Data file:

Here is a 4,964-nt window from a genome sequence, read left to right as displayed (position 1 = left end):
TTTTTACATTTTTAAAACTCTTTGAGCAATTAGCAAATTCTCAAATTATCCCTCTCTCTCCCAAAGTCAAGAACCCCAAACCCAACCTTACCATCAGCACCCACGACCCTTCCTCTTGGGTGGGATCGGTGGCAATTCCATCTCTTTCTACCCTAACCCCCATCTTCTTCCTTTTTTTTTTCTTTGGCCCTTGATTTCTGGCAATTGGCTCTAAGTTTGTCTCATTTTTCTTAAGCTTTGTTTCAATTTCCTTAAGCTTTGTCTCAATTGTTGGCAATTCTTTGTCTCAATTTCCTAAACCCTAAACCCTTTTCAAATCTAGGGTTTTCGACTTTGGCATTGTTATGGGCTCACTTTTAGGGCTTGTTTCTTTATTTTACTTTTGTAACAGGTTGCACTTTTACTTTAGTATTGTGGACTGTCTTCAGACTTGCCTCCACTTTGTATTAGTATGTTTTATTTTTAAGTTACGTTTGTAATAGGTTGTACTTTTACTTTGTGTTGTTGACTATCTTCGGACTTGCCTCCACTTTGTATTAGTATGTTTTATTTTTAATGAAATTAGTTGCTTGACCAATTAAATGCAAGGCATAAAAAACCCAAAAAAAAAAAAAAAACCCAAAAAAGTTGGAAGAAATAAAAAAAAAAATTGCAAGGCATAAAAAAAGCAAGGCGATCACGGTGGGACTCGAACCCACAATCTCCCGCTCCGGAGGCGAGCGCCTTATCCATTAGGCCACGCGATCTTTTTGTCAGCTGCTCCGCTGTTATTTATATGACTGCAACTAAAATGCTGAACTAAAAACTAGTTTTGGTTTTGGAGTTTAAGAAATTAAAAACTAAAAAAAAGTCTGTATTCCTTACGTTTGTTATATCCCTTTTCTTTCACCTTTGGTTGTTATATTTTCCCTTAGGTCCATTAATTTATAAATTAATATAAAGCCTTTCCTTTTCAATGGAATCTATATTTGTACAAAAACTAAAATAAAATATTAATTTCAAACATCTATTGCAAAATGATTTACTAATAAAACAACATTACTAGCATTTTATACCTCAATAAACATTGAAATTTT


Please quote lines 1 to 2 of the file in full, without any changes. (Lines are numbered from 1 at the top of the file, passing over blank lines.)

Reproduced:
Here is a 4,964-nt window from a genome sequence, read left to right as displayed (position 1 = left end):
TTTTTACATTTTTAAAACTCTTTGAGCAATTAGCAAATTCTCAAATTATCCCTCTCTCTCCCAAAGTCAAGAACCCCAAACCCAACCTTACCATCAGCACCCACGACCCTTCCTCTTGGGTGGGATCGGTGGCAATTCCATCTCTTTCTACCCTAACCCCCATCTTCTTCCTTTTTTTTTTCTTTGGCCCTTGATTTCTGGCAATTGGCTCTAAGTTTGTCTCATTTTTCTTAAGCTTTGTTTCAATTTCCTTAAGCTTTGTCTCAATTGTTGGCAATTCTTTGTCTCAATTTCCTAAACCCTAAACCCTTTTCAAATCTAGGGTTTTCGACTTTGGCATTGTTATGGGCTCACTTTTAGGGCTTGTTTCTTTATTTTACTTTTGTAACAGGTTGCACTTTTACTTTAGTATTGTGGACTGTCTTCAGACTTGCCTCCACTTTGTATTAGTATGTTTTATTTTTAAGTTACGTTTGTAATAGGTTGTACTTTTACTTTGTGTTGTTGACTATCTTCGGACTTGCCTCCACTTTGTATTAGTATGTTTTATTTTTAATGAAATTAGTTGCTTGACCAATTAAATGCAAGGCATAAAAAACCCAAAAAAAAAAAAAAAACCCAAAAAAGTTGGAAGAAATAAAAAAAAAAATTGCAAGGCATAAAAAAAGCAAGGCGATCACGGTGGGACTCGAACCCACAATCTCCCGCTCCGGAGGCGAGCGCCTTATCCATTAGGCCACGCGATCTTTTTGTCAGCTGCTCCGCTGTTATTTATATGACTGCAACTAAAATGCTGAACTAAAAACTAGTTTTGGTTTTGGAGTTTAAGAAATTAAAAACTAAAAAAAAGTCTGTATTCCTTACGTTTGTTATATCCCTTTTCTTTCACCTTTGGTTGTTATATTTTCCCTTAGGTCCATTAATTTATAAATTAATATAAAGCCTTTCCTTTTCAATGGAATCTATATTTGTACAAAAACTAAAATAAAATATTAATTTCAAACATCTATTGCAAAATGATTTACTAATAAAACAACATTACTAGCATTTTATACCTCAATAAACATTGAAATTTT